VAUGHAN, Francis, of Salisbury, Wilts.
Available from Boydell and Brewer
Family and Education
?educ. Trinity Hall, Camb. 1549; G. Inn 1552.
?Servant of 1st and/or 2nd Earls of Pembroke; ?coroner, Wilts. 1567.
Vaughan was probably (except that no evidence of a marriage has been found) the father of the ‘Francis Vaughan of Sarum, gent.’ who was an overseer of the will, made in 1596, of Charles Vaughan, of Falstone, Wiltshire, who was himself in the service of the earls of Pembroke. If Francis Vaughan, the 1572 MP, was of Trinity Hall and Gray’s Inn (where he would have been a contemporary of Francis Walsingham, afterwards high steward of Salisbury), he was presumably born about 1535 and thus could have been of an age with Charles Vaughan. He was probably the man who bought property in Combe Bissett in 1561 and who, as ‘generosus’, was assessed for subsidy at £4 in Market ward, Salisbury, in 1576; and he may well have been the coroner who was officiating in Wiltshire in December 1566. On the same supposition, the Francis Vaughan of that county who entered Lincoln’s Inn in 1572 was perhaps the son. It was probably this younger Francis Vaughan who in 1593 was to incense the burgesses of Salisbury when, as the bishop’s deputy steward, he administered what they regarded as an illegal oath to the mayor-elect. Though the date of the father’s death has not been ascertained, on a balance of probability it was the son who made the will proved in February 1614, bequeathing the whole estate to a married daughter, Katherine Small.1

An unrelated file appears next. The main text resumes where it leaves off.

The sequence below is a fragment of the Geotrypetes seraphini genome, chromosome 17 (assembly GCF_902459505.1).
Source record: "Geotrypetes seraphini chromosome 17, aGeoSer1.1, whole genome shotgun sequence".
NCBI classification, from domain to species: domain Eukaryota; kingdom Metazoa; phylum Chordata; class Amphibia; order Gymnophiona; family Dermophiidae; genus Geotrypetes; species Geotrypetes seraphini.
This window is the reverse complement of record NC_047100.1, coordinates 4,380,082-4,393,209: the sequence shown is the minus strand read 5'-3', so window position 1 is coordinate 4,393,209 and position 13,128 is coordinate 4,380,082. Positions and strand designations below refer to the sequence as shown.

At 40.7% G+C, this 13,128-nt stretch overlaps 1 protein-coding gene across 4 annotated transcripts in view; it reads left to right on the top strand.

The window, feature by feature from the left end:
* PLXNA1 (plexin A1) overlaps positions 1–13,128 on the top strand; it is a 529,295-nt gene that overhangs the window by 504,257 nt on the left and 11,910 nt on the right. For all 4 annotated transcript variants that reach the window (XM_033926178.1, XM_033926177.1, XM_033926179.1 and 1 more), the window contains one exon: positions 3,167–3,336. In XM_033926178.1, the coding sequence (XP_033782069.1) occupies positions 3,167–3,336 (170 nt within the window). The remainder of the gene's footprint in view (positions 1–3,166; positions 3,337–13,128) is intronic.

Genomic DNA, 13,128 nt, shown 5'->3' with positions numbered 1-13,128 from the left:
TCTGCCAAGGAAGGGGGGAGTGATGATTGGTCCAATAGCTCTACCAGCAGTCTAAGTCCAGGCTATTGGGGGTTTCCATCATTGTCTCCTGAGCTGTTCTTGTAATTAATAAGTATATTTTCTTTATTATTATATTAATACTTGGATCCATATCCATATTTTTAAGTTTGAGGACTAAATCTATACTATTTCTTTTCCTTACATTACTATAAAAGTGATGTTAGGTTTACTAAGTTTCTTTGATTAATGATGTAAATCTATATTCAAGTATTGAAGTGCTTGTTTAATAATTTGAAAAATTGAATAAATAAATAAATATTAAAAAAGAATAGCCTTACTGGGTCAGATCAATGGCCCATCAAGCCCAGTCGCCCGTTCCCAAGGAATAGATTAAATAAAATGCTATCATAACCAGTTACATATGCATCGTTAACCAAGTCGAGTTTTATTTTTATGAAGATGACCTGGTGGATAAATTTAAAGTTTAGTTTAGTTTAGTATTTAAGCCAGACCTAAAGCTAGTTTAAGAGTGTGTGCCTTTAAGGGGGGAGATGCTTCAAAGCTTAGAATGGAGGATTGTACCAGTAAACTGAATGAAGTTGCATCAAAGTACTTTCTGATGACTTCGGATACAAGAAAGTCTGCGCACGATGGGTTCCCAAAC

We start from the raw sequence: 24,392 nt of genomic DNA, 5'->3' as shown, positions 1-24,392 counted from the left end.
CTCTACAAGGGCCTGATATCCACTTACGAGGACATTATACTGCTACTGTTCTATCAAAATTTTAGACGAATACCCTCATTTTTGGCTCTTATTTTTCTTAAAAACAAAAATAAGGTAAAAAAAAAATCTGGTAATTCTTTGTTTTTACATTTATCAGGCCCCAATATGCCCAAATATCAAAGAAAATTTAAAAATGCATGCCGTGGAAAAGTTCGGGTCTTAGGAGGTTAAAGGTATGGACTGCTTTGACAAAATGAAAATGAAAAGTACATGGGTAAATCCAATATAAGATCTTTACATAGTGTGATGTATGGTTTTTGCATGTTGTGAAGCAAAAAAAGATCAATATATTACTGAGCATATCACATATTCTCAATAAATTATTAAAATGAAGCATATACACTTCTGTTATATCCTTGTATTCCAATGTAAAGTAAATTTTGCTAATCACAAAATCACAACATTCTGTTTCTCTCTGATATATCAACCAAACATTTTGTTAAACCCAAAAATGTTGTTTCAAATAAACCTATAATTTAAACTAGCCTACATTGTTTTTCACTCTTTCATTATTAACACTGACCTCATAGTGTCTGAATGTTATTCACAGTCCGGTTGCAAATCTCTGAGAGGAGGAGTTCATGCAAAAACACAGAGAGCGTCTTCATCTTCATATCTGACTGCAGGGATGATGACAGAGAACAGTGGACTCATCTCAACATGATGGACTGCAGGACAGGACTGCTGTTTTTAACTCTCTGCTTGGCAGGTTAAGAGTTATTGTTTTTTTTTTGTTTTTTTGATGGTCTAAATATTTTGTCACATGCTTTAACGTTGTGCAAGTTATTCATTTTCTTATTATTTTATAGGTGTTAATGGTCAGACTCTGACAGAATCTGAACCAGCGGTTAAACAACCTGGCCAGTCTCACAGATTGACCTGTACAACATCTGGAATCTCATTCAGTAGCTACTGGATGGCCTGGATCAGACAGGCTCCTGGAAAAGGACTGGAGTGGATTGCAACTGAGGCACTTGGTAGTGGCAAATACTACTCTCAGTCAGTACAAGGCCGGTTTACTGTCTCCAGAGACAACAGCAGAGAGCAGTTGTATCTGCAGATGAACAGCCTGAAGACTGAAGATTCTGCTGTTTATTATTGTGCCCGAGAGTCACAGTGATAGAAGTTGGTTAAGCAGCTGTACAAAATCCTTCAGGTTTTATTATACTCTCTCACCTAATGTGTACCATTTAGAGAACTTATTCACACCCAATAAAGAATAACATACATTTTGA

Francis Vaughan is specified only twice in the journals of the House of Commons, on 28 June 1572 and 17 Feb. 1581, and on both occasions he was granted leave of absence. The reason given, in the first case ‘for his great business’ and in the second ‘for his necessary business, the assizes’, may have been in connexion with the affairs of the 2nd Earl of Pembroke. Interestingly enough Charles Vaughan was given leave of absence from the 1572 session for a similar reason.2